When Good Stress Turns Toxic
Is all stress bad?
Signed: Wanting To Be Stress Free
Dear Wanting To Be Stress Free,
Great question – the answer is absolutely not! In general, stress can be broken into 3 main categories. There is Positive Stress (also sometimes known as Eustress), Negative Stress and Toxic Stress. And believe it or not, we need to have some stress (positive stress) in our life, or we will find ourselves just as susceptible to anxiety and depression, a lack of motivation or low energy, and a feeling of being “lost” or just treading water (not moving in a direction that excites us) as we would experience if we were drowning in too much stress.
Stress is defined as anything that requires us to burn energy in order to keep internal systems (physical, mental, emotional) running smoothly. It is explained as a condition or feeling experienced when a person perceives that demands exceed the personal and social resources available to them (taken from http://www.stress.org/Definition_of_stress.htm). It is the the body’s reaction to a change/challenge that requires a physical, mental or emotional adjustment or response. Stress allows our brains to grow – we need it in our lives, as long as it has the proper balance and doesn’t exceed our ability to cope (remembering that coping can sometimes still be a challenge or feel uncomfortable).
When the positive stress becomes greater than our ability to cope it becomes negative stress and we need to reach out for external supports. Our willingness to do this plays a huge part in determining whether this negative stress (sometimes known as tolerable stress) will shift into toxic stress. If we have not built a support network around ourselves, or if we are reluctant to reach out to our network when we are feeling the burdens of negative stress, then we stop the necessary growth that should be happening and find ourselves stuck in some unhealthy feelings/patterns. We often struggle with the thoughts in our heads that tell us we need to be “strong” and “independent”- or that say that asking for help is a sign of failure – or that make us feel like we will be judged poorly or “less than” if we show need and vulnerability. These unhealthy thoughts can push us into a life that is filled with long term toxic stress patterns.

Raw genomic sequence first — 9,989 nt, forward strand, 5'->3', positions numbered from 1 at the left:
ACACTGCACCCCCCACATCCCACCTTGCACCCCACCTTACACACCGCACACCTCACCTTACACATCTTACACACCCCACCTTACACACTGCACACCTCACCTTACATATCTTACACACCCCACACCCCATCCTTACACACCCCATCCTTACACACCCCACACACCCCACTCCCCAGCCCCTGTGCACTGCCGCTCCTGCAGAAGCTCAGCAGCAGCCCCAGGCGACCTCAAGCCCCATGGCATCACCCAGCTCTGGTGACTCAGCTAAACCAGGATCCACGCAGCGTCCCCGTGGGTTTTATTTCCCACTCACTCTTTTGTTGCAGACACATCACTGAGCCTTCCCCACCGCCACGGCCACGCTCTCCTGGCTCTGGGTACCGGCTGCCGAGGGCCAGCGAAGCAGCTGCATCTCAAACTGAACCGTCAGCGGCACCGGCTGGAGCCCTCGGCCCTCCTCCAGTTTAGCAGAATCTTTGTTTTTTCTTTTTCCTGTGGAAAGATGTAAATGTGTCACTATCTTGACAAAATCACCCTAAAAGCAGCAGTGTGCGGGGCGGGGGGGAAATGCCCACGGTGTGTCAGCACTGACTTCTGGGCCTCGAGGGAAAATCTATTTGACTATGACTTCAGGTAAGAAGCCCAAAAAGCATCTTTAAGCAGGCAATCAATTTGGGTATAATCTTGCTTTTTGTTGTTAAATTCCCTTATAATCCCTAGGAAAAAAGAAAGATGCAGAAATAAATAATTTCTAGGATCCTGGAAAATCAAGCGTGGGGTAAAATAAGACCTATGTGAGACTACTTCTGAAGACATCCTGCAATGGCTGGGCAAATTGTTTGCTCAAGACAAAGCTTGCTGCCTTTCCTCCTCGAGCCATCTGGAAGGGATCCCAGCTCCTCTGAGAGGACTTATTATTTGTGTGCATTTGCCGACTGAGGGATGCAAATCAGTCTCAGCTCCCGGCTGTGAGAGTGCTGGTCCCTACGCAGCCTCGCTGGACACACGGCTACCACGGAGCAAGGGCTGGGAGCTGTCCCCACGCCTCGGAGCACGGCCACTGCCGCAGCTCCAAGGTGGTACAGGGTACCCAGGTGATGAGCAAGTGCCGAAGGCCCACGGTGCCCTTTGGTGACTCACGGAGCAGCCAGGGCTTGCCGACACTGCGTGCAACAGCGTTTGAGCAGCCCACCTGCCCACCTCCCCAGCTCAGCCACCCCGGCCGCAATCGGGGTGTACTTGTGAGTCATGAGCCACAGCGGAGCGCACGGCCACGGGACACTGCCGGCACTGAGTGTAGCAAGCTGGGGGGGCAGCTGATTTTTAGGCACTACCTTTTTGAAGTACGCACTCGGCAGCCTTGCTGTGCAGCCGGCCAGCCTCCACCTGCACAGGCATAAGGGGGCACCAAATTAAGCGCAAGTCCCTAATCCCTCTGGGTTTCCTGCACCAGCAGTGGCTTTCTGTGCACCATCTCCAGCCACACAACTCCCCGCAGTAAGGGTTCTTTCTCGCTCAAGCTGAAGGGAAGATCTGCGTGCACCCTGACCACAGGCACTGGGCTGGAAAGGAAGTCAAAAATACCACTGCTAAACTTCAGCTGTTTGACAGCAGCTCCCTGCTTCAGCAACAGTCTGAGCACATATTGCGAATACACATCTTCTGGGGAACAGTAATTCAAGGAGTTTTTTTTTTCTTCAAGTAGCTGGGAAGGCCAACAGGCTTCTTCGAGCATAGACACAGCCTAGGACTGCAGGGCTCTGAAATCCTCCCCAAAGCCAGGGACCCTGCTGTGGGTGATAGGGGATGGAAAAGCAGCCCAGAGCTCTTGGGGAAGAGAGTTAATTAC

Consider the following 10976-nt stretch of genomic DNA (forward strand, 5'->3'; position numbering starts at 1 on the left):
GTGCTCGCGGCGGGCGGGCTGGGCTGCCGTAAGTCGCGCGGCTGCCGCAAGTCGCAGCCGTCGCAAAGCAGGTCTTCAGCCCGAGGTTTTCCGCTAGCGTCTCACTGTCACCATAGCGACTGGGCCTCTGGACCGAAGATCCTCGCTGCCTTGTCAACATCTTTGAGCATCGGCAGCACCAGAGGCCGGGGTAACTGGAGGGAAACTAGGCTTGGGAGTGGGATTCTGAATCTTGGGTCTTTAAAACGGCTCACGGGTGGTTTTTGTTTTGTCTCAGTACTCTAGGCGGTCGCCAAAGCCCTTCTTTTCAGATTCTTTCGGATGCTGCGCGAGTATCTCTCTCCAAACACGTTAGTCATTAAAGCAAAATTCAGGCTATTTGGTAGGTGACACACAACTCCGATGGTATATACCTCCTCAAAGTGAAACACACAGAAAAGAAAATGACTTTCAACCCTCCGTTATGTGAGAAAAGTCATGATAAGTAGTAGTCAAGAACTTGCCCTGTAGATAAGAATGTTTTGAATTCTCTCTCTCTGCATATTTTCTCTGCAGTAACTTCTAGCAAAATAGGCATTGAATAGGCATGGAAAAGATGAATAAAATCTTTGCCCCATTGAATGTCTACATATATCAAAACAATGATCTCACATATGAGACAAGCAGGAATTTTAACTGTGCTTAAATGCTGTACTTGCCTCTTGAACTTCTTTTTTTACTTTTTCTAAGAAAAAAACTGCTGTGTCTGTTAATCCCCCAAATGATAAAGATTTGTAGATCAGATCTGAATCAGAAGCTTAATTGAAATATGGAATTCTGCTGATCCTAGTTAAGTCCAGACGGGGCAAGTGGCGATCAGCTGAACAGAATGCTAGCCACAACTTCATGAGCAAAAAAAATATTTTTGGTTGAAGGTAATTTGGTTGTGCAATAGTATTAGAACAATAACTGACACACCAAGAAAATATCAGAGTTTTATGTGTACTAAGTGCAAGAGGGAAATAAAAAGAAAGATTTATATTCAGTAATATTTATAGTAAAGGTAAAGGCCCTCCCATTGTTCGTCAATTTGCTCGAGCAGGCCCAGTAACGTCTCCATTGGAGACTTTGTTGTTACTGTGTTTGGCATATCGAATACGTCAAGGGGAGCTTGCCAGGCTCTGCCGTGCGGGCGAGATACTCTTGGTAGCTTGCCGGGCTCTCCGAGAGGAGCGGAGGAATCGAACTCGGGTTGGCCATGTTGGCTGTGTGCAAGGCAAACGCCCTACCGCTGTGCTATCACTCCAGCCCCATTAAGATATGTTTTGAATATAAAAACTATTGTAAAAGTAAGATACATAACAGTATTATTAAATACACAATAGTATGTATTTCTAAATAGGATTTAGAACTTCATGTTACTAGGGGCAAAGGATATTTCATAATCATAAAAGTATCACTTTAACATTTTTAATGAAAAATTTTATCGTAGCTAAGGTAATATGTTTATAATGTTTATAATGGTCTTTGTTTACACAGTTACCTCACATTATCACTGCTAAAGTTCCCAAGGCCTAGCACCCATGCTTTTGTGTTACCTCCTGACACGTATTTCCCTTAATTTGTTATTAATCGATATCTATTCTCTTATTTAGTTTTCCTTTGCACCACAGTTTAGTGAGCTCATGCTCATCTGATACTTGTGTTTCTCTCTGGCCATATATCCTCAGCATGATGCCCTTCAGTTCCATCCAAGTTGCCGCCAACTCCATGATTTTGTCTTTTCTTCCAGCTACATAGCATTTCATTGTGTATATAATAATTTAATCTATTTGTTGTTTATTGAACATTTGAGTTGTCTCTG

Toxic stress is the result of a repeated lack of healthy supports and ongoing negative messages. This kind of stress actually causes damage to our brains. Our brain development may not progress appropriately (during childhood years especially) or the wiring of the brain becomes faulty (quite self-abusive and unhealthy). And these patterns begin to manifest through various warning signs – like addiction issues, mental health problems (anxiety, depression, etc), violence, control issues, and constant chaos/crisis all around us. We will find it hard to feel true happiness in life; our relationships will suffer; and it may become difficult to connect within/trust our own self.
When we are living with toxic stress patterns, we have two choices: we can try to remove the stress influences (avoid the causes of the stress; stop engaging with the very things that could also bring us happiness) or we can learn how to manage the stress in more healthy ways. We have the ability to move the stress from a toxic level back towards positive stress level again. It takes work and real change with how we process our thoughts and feelings. It takes some healing of old wounds/damage in the brain. But toxic stress does not have to become a permanent lifestyle experience. The choice is ours to make at any age.